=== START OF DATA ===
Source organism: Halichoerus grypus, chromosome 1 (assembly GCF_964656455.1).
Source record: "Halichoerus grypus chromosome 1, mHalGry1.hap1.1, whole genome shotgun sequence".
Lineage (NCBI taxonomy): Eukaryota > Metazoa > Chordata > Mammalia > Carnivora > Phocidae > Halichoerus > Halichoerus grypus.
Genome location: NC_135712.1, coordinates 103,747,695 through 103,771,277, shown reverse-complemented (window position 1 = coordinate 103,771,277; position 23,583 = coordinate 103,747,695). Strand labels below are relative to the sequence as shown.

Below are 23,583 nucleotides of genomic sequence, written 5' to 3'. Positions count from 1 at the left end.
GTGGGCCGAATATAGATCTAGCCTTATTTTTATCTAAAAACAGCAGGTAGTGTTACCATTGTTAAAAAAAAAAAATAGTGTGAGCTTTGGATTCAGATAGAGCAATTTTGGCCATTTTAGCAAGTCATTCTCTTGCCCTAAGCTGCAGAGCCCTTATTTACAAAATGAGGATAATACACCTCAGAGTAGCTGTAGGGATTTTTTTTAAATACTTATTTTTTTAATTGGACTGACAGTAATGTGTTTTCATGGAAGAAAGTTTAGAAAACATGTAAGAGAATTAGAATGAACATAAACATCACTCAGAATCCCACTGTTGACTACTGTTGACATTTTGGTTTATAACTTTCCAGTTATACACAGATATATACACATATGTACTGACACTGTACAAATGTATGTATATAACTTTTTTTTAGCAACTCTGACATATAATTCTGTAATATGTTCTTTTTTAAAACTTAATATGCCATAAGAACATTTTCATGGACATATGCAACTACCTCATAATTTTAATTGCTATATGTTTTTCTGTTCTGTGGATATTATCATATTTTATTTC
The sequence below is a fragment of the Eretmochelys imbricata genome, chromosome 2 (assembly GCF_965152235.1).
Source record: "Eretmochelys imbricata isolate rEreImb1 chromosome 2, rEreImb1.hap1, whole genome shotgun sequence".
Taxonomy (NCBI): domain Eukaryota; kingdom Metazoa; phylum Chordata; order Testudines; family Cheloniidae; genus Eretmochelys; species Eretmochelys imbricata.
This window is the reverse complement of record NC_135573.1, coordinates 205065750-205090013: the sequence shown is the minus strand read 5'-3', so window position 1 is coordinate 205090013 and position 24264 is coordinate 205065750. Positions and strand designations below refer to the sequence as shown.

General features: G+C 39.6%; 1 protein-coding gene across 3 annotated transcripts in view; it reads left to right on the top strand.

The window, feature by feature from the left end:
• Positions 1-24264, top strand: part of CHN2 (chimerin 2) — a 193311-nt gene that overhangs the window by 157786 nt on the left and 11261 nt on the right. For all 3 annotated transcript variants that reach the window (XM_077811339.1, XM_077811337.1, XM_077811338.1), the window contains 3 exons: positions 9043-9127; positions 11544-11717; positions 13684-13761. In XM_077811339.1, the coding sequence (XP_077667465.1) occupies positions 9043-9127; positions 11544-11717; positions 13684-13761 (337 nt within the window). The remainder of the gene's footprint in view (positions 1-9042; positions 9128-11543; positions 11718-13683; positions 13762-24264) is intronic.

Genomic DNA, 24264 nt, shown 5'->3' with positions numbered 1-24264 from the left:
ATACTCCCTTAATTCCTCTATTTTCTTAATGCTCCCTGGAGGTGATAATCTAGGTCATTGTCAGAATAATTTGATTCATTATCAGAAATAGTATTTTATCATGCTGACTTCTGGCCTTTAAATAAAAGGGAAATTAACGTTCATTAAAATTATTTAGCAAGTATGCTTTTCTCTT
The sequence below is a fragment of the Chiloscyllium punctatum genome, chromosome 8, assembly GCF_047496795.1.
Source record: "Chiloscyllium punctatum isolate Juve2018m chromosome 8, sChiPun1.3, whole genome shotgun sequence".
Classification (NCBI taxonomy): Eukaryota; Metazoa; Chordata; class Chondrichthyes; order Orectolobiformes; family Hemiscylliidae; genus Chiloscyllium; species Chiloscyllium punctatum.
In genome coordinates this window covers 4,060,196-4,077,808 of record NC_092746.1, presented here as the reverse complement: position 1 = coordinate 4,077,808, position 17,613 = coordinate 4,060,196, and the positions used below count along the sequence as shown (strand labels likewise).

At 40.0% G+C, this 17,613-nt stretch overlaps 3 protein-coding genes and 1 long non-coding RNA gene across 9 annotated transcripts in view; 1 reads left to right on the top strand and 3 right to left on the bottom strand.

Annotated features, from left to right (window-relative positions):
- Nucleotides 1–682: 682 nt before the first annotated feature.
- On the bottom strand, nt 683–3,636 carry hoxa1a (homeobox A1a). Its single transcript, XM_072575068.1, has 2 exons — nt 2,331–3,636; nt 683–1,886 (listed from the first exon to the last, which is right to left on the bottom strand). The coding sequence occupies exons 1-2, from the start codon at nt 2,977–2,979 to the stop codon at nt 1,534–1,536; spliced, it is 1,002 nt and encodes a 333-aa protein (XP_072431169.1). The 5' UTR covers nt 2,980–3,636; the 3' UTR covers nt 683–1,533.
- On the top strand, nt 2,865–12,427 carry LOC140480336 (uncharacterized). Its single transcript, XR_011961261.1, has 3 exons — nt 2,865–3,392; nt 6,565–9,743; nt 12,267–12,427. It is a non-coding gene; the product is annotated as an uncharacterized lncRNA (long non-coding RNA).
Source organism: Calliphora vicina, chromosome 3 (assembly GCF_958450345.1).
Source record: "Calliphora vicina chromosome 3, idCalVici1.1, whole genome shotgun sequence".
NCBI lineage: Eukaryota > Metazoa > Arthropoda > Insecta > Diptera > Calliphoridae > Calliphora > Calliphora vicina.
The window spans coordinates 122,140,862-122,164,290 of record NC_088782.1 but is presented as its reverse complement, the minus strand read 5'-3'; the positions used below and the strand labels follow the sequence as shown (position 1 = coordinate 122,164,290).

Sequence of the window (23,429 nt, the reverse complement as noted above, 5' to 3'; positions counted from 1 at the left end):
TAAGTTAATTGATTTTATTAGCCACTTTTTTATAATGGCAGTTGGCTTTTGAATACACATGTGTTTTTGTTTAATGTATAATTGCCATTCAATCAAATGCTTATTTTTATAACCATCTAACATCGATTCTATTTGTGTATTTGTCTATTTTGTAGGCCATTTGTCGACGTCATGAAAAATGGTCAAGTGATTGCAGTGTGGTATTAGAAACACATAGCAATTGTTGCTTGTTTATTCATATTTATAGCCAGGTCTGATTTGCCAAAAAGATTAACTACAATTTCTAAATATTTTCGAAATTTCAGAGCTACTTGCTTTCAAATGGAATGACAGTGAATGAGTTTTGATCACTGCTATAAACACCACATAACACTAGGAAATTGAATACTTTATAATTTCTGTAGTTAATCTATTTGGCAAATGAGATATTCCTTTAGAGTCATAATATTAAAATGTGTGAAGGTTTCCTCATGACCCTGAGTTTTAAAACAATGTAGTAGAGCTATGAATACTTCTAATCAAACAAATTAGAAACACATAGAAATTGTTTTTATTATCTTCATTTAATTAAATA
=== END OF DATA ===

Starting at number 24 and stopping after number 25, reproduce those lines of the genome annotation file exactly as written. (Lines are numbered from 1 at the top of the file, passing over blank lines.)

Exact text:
- On the top strand, nt 2,865–12,427 carry LOC140480336 (uncharacterized). Its single transcript, XR_011961261.1, has 3 exons — nt 2,865–3,392; nt 6,565–9,743; nt 12,267–12,427. It is a non-coding gene; the product is annotated as an uncharacterized lncRNA (long non-coding RNA).
Source organism: Calliphora vicina, chromosome 3 (assembly GCF_958450345.1).